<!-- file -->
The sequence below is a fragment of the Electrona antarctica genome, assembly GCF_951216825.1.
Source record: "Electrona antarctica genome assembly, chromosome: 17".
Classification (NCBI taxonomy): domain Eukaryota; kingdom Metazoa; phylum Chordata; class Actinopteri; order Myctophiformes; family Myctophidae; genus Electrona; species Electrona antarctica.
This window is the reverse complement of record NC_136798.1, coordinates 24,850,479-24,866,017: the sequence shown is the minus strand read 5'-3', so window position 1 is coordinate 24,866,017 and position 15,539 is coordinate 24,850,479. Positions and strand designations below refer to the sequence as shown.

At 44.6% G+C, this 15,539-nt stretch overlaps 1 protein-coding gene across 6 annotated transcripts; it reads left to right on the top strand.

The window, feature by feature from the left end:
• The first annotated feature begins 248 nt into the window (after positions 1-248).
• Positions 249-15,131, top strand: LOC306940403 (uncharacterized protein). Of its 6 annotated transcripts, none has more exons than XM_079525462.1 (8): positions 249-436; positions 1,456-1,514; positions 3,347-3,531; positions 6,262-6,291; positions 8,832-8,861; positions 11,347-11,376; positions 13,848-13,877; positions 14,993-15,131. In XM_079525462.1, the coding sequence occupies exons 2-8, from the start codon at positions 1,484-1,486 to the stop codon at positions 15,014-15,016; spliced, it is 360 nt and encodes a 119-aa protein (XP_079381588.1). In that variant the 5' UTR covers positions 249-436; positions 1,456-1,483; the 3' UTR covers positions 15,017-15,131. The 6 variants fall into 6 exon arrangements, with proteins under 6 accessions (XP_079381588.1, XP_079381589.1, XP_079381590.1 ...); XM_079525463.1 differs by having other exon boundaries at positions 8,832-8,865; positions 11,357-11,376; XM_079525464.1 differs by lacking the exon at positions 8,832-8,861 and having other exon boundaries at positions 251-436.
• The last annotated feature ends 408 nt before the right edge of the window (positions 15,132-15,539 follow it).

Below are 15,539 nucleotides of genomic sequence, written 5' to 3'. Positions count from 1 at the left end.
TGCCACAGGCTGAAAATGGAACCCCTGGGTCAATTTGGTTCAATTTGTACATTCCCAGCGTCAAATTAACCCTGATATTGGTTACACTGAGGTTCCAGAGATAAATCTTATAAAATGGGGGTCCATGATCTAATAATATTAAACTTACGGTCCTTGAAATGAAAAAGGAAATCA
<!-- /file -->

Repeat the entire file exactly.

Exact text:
The sequence below is a fragment of the Electrona antarctica genome, assembly GCF_951216825.1.
Source record: "Electrona antarctica genome assembly, chromosome: 17".
Classification (NCBI taxonomy): domain Eukaryota; kingdom Metazoa; phylum Chordata; class Actinopteri; order Myctophiformes; family Myctophidae; genus Electrona; species Electrona antarctica.
This window is the reverse complement of record NC_136798.1, coordinates 24,850,479-24,866,017: the sequence shown is the minus strand read 5'-3', so window position 1 is coordinate 24,866,017 and position 15,539 is coordinate 24,850,479. Positions and strand designations below refer to the sequence as shown.

At 44.6% G+C, this 15,539-nt stretch overlaps 1 protein-coding gene across 6 annotated transcripts; it reads left to right on the top strand.

The window, feature by feature from the left end:
• The first annotated feature begins 248 nt into the window (after positions 1-248).
• Positions 249-15,131, top strand: LOC306940403 (uncharacterized protein). Of its 6 annotated transcripts, none has more exons than XM_079525462.1 (8): positions 249-436; positions 1,456-1,514; positions 3,347-3,531; positions 6,262-6,291; positions 8,832-8,861; positions 11,347-11,376; positions 13,848-13,877; positions 14,993-15,131. In XM_079525462.1, the coding sequence occupies exons 2-8, from the start codon at positions 1,484-1,486 to the stop codon at positions 15,014-15,016; spliced, it is 360 nt and encodes a 119-aa protein (XP_079381588.1). In that variant the 5' UTR covers positions 249-436; positions 1,456-1,483; the 3' UTR covers positions 15,017-15,131. The 6 variants fall into 6 exon arrangements, with proteins under 6 accessions (XP_079381588.1, XP_079381589.1, XP_079381590.1 ...); XM_079525463.1 differs by having other exon boundaries at positions 8,832-8,865; positions 11,357-11,376; XM_079525464.1 differs by lacking the exon at positions 8,832-8,861 and having other exon boundaries at positions 251-436.
• The last annotated feature ends 408 nt before the right edge of the window (positions 15,132-15,539 follow it).

Below are 15,539 nucleotides of genomic sequence, written 5' to 3'. Positions count from 1 at the left end.
TGCCACAGGCTGAAAATGGAACCCCTGGGTCAATTTGGTTCAATTTGTACATTCCCAGCGTCAAATTAACCCTGATATTGGTTACACTGAGGTTCCAGAGATAAATCTTATAAAATGGGGGTCCATGATCTAATAATATTAAACTTACGGTCCTTGAAATGAAAAAGGAAATCA